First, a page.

China wants to develop an authoritarian-friendly internet protocol

Chinese officials and Huawei marry good ideas for the New IP with cyber sovereignty and an internet killswitch.

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The Financial Times has come into possession of several documents including a proposal for a new internet protocol. Created by Huawei, the state-run China Unicom and China Telecom, and China’s Ministry of Industry and Information Technology (MIIT), the proposal wants to rethink the foundation of how the internet operates.

The proposal for the “New IP” was presented to the UN’s International Telecommunication Union (ITU) with mixed reviews. Russia and possibly Saudi Arabia are on board while Western countries like the U.S. and U.K are concerned about the creation of a top-down protocol. The co-developers of the New IP want to standardize it at a November conference in India with testing slated for 2021.

At first glance, it’s kinda reasonable — At the core of the New IP proposal is the idea that “the current designs are obviously insufficient.” The internet as we know it hasn’t really changed its roots since the 1970s. The proposal imagines a future, as early as 2030, with a more secure, efficient internet that can support holograms and ensure latency stability. Ultimately, the goal is the seamless interaction between the Many Networks, or ManyNets, that have sprouted from commercial and technical/industrial uses (IoT, satellites, etc.)

The catch — While that future sounds great, the way China would implement it allows for the spread of cyber sovereignty. Individual governments can create a top-down internet experience for its citizens complete with a killswitch that could completely cut off someone’s communications with others. That would certainly be handy if you were a government trying to silence activists or even just petty memes about the nation’s leader.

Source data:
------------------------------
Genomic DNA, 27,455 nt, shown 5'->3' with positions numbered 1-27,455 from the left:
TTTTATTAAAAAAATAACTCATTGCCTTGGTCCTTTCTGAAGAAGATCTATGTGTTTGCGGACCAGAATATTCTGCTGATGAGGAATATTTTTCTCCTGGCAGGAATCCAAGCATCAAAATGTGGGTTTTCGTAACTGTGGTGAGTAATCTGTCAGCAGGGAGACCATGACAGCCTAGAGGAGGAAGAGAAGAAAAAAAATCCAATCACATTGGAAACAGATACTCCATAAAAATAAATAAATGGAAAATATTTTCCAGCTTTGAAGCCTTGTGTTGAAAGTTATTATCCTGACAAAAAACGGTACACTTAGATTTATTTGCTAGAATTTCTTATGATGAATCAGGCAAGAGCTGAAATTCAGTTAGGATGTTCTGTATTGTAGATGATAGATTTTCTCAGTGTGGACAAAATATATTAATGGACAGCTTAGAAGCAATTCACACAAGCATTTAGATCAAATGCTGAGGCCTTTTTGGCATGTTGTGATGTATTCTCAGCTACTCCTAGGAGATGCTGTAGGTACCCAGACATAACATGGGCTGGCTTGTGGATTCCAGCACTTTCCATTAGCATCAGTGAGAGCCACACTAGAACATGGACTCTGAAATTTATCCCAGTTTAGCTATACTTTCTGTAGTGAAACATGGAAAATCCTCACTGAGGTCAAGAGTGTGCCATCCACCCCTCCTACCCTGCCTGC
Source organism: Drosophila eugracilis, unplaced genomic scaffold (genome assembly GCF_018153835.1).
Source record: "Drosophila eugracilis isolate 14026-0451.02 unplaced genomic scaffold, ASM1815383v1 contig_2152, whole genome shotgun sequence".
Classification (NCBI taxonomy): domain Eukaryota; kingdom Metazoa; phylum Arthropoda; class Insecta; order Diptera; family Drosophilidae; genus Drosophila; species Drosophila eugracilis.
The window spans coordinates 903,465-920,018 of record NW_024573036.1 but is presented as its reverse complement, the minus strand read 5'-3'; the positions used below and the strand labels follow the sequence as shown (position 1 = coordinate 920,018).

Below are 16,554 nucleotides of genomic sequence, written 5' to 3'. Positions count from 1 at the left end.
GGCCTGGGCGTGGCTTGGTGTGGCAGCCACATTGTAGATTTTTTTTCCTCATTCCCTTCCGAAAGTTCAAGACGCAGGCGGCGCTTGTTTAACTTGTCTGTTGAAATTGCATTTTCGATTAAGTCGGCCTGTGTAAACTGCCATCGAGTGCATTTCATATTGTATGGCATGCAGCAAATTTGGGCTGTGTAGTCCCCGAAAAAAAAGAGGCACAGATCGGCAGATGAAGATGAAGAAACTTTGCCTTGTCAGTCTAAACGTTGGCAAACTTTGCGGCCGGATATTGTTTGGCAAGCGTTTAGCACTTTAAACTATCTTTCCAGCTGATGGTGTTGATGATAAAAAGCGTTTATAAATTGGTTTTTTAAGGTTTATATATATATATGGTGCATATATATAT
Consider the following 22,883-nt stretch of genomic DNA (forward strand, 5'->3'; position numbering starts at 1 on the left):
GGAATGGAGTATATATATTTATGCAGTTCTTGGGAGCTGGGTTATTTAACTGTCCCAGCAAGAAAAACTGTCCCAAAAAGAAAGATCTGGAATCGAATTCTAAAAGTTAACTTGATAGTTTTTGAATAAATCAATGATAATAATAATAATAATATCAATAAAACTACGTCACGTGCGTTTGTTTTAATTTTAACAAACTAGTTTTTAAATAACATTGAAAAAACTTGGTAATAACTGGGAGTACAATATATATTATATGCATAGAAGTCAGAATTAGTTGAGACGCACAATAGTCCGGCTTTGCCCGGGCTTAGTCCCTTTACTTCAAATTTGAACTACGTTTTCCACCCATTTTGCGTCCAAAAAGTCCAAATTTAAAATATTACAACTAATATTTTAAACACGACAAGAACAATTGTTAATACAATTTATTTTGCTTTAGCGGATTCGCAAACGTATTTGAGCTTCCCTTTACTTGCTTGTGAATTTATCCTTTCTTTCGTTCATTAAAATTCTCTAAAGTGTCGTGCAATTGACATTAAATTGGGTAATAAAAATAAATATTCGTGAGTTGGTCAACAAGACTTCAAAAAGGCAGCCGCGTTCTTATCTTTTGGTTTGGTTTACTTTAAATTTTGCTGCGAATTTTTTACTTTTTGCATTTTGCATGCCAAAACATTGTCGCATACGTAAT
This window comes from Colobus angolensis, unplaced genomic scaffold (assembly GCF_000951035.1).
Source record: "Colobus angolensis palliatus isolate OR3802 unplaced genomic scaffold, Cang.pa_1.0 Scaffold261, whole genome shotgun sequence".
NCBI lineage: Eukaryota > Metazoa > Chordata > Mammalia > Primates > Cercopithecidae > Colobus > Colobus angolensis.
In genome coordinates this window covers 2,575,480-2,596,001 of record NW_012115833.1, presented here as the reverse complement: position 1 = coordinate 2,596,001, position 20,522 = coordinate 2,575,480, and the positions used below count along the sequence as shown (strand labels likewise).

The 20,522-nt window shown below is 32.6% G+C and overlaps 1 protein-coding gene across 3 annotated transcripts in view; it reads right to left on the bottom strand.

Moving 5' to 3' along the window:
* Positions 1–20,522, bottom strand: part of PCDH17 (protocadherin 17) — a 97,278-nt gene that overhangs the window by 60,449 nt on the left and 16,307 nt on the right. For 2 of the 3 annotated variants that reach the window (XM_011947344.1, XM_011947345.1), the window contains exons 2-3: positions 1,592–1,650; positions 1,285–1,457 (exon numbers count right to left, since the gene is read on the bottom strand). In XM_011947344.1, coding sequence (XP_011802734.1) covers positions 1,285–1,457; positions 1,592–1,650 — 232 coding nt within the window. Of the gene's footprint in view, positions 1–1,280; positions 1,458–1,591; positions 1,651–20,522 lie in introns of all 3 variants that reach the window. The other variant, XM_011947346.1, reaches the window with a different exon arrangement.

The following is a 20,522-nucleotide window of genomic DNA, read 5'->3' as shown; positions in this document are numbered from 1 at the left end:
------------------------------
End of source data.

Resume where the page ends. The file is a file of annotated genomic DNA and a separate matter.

“In the early 2000s, once you saw widespread take-up of the internet, suddenly you had this idea of democratization, of essentially giving people more control and more information,” a member of the U.K. delegation told the Financial Times. “For authoritarian governments, that was something they weren’t happy with.”

Individually and with help from each other, some of the world’s most prominent authoritarian governments are already taking steps towards cyber sovereignty. In recent months, Russia successfully tested a domestically-controlled internet and blocked encrypted email clients for alleged connections to a wave of bomb threat hoaxes.

Is there a middle ground? — Niels ten Oever, a former ITU Dutch delegate told FT: “The internet is dominated by US companies … of course, they want to keep that power. We are scared of Chinese repression. We are making caricatures of the Chinese in a borderline imperialist-racist way. But the internet governance today is not working. There is room for an alternative.”

While some concerns of Chinese espionage are well-founded, much of the anti-Chinese sentiment brewing in the U.S. stems from the country’s rapid technological acceleration. As a result of the fear of no longer being number one, the U.S. is locked in a trade war with China and aggressively removing advanced Huawei infrastructure throughout the nation. Meanwhile, Big Tech companies like Facebook and Google are mishandling user data with little oversight.

In The Great Firewall of China: How to Build and Control an Alternative Version of the Internet, cited by FT, James Griffiths writes: “The risk is that if we fail to come up with a third model — one that empowers users and increases democracy and transparency online, and reduces the powers both of big tech and government security services — then more and more countries will tilt towards the Chinese model, rather than deal with the fallout of the failing Silicon Valley one.”